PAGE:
Buffett Rule Hard to Follow
Making sure millionaires pay more tax than their secretary isn't as easy as it sounds.
Megan McArdle makes a strong case that President Obama’s proposed “Buffett Rule” is much less simple to implement than it sounds.
You cannot build a tax code on the principle that no millionaire, ever, should ever have an effective tax rate lower than their secretary. The tax code covers 300 million people. Rules written to cover that many people, in a complex economy where there are lots of different ways to make money, and some uncertainty as to what constitutes income, will not produce the same result that we would get if the economy were the size of a kindergarten class, and we had an omnipotent teacher charged with making the income distribution perfectly fair. (Though as you’ll recall, even in kindergarten class, there was frequently a lot of indignation about teacher decisions).Just to take one example, what about a millionaire who had a $750,000 capital loss last year, and $1 million in capital income this year. Since you’re allowed to offset past losses against future gains, even a millionaire with a 50% nominal effective tax rate on their capital gains would only pay $125,000 in taxes–50% of the difference between last year’s loss, and this year’s gain. If he pays his secretary decently, he’ll have a lower effective tax rate that she does.Likewise, unless you get rid of the tax-free status of muni bonds, Theresa Heinz-Kerry will continue to have the effective tax rate of a probationary janitor.Now, you could change the tax rules about capital losses and municipal bonds. But this would hurt a lot of people who aren’t millionaires, and dramatically increases the potential cost of investments with lumpy cash flows, as well as state and local infrastructure projects*.
Because the “Buffett Rule” is thus far a talking point or rule of thumb rather than a legislative proposal, we don’t know how the president intends to implement it.
Most speculation is around a Alternative Minimum Tax-like model that simply penalizes those who earn above a certain threshold by eliminating various deductions that they would otherwise be entitled to if it results in their tax burden being below a certain point. I’m not a fan of this sort of mechanism, which strikes me as punitive and lacking in transparency.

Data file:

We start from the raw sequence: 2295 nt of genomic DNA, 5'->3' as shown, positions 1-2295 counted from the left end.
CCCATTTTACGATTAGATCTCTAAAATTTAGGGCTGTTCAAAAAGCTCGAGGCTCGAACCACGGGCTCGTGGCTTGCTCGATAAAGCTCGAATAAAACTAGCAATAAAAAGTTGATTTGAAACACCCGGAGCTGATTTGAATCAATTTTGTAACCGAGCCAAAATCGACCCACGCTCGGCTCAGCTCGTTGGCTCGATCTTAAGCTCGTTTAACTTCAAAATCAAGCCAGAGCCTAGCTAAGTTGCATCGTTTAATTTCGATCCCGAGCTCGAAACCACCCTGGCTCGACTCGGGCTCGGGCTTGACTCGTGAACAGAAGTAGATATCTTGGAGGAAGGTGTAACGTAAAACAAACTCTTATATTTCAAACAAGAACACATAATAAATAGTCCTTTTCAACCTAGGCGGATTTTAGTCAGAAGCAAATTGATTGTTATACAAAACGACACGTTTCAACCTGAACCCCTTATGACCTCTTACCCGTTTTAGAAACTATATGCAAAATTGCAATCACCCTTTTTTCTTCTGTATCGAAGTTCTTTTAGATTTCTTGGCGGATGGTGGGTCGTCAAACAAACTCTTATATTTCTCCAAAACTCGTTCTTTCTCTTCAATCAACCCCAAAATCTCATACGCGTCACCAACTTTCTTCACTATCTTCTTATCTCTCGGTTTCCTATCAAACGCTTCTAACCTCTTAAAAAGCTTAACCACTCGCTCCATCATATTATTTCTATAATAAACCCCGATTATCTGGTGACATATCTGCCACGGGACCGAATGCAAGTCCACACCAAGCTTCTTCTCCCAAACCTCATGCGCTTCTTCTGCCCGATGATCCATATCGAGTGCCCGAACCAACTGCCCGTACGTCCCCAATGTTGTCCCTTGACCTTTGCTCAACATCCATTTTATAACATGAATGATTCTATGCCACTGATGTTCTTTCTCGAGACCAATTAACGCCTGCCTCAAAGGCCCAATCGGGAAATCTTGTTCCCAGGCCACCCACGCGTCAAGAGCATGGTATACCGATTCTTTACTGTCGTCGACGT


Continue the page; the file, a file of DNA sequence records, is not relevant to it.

In the op-ed that started the conversation last month, Buffett himself made reference to the “carried interest rule,” which treats income earned by fund managers who get a share of profits rather than or in addition to their salary as if it were investment income rather than earned income. For people in the highest bracket, that’s a huge benefit: the money is taxed at a flat 15 percent rather than at the graduated rate, which tops out at 35 percent.
While there may be some plausible rationale for this, I can’t conjure it. For all practical purposes, money earned in this way is functionally earned income in the same way that a sales commission or performance bonus–which are taxed as ordinary income.
My amateur understanding of the matter is that we’re alone in treating carried interest as something special. I’m inclined to agree with Kevin Drum that it’s purely a result of successful lobbying by financial sector interests, who give an inordinate amount of money to candidates of both parties.
Changing this rule and similar ones would raise a substantial amount of additional revenue for the Treasury and do so almost entirely on the backs of very high earners. It’s something that should have bipartisan support.
For that matter, on a rule of thumb basis, the Buffett Rule is appealing. To the extent that the tax code is written in a way that it treats the sort of income that only the well-off can earn more favorably than salary income, we should look at it with a skeptical eye.
That doesn’t, however, mean that they should all be eliminated. For example, while it may be in some sense unfair that a wealthy heiress can park millions of dollars in tax-free bonds and, in a world where interest rates are something other than the near-zero they have been of late, make a lot of money for doing nothing, it’s nonetheless true that bonds are how localities pay for a lot of good projects. Providing favorable tax treatment on the interest is a powerful way to attract that much needed capital. The fact that rich fat cats disproportionately benefit doesn’t change that.
And an AMT-style millionaire’s penalty that effectively taxes these tax-free bonds would surely divert these to more lucrative investments.
The bottom line here is that crafting a tax policy that’s fair, efficient, and progressive is actually quite difficult. The Buffetts and Kerrys of the world have great accountants who will figure out how to exploit the loopholes of any system we devise.